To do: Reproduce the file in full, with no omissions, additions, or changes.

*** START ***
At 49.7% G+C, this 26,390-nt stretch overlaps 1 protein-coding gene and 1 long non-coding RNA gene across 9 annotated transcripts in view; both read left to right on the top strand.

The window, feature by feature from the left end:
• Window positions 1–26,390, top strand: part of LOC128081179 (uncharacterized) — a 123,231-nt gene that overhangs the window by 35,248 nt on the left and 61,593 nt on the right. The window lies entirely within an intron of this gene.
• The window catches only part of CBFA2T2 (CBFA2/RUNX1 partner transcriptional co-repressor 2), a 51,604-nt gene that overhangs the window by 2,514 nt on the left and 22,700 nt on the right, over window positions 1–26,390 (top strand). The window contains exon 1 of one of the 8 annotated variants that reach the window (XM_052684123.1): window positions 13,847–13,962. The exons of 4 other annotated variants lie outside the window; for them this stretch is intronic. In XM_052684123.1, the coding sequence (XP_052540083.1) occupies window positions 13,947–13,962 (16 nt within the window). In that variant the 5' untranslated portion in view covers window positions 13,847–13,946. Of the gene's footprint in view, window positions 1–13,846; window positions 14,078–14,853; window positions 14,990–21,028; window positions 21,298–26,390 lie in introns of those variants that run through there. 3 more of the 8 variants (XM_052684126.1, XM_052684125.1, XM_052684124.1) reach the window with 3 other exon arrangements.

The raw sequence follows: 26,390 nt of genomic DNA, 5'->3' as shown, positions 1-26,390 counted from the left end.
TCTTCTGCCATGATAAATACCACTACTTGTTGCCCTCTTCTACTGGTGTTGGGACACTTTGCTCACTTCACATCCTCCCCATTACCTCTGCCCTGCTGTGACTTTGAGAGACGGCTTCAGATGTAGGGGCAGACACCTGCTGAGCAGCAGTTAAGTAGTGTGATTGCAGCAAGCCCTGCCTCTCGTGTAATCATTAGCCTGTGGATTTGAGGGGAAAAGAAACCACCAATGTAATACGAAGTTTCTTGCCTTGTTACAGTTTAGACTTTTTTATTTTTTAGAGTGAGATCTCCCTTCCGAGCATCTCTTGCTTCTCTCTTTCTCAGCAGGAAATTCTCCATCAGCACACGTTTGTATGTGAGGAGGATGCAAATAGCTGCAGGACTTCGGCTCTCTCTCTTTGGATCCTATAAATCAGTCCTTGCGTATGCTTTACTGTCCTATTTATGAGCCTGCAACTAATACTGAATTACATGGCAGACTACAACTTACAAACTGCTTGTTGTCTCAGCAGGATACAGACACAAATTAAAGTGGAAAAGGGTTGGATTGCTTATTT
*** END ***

At 49.7% G+C, this 26,390-nt stretch overlaps 1 protein-coding gene and 1 long non-coding RNA gene across 9 annotated transcripts in view; both read left to right on the top strand.

The window, feature by feature from the left end:
• Window positions 1–26,390, top strand: part of LOC128081179 (uncharacterized) — a 123,231-nt gene that overhangs the window by 35,248 nt on the left and 61,593 nt on the right. The window lies entirely within an intron of this gene.
• The window catches only part of CBFA2T2 (CBFA2/RUNX1 partner transcriptional co-repressor 2), a 51,604-nt gene that overhangs the window by 2,514 nt on the left and 22,700 nt on the right, over window positions 1–26,390 (top strand). The window contains exon 1 of one of the 8 annotated variants that reach the window (XM_052684123.1): window positions 13,847–13,962. The exons of 4 other annotated variants lie outside the window; for them this stretch is intronic. In XM_052684123.1, the coding sequence (XP_052540083.1) occupies window positions 13,947–13,962 (16 nt within the window). In that variant the 5' untranslated portion in view covers window positions 13,847–13,946. Of the gene's footprint in view, window positions 1–13,846; window positions 14,078–14,853; window positions 14,990–21,028; window positions 21,298–26,390 lie in introns of those variants that run through there. 3 more of the 8 variants (XM_052684126.1, XM_052684125.1, XM_052684124.1) reach the window with 3 other exon arrangements.

The raw sequence follows: 26,390 nt of genomic DNA, 5'->3' as shown, positions 1-26,390 counted from the left end.
TCTTCTGCCATGATAAATACCACTACTTGTTGCCCTCTTCTACTGGTGTTGGGACACTTTGCTCACTTCACATCCTCCCCATTACCTCTGCCCTGCTGTGACTTTGAGAGACGGCTTCAGATGTAGGGGCAGACACCTGCTGAGCAGCAGTTAAGTAGTGTGATTGCAGCAAGCCCTGCCTCTCGTGTAATCATTAGCCTGTGGATTTGAGGGGAAAAGAAACCACCAATGTAATACGAAGTTTCTTGCCTTGTTACAGTTTAGACTTTTTTATTTTTTAGAGTGAGATCTCCCTTCCGAGCATCTCTTGCTTCTCTCTTTCTCAGCAGGAAATTCTCCATCAGCACACGTTTGTATGTGAGGAGGATGCAAATAGCTGCAGGACTTCGGCTCTCTCTCTTTGGATCCTATAAATCAGTCCTTGCGTATGCTTTACTGTCCTATTTATGAGCCTGCAACTAATACTGAATTACATGGCAGACTACAACTTACAAACTGCTTGTTGTCTCAGCAGGATACAGACACAAATTAAAGTGGAAAAGGGTTGGATTGCTTATTT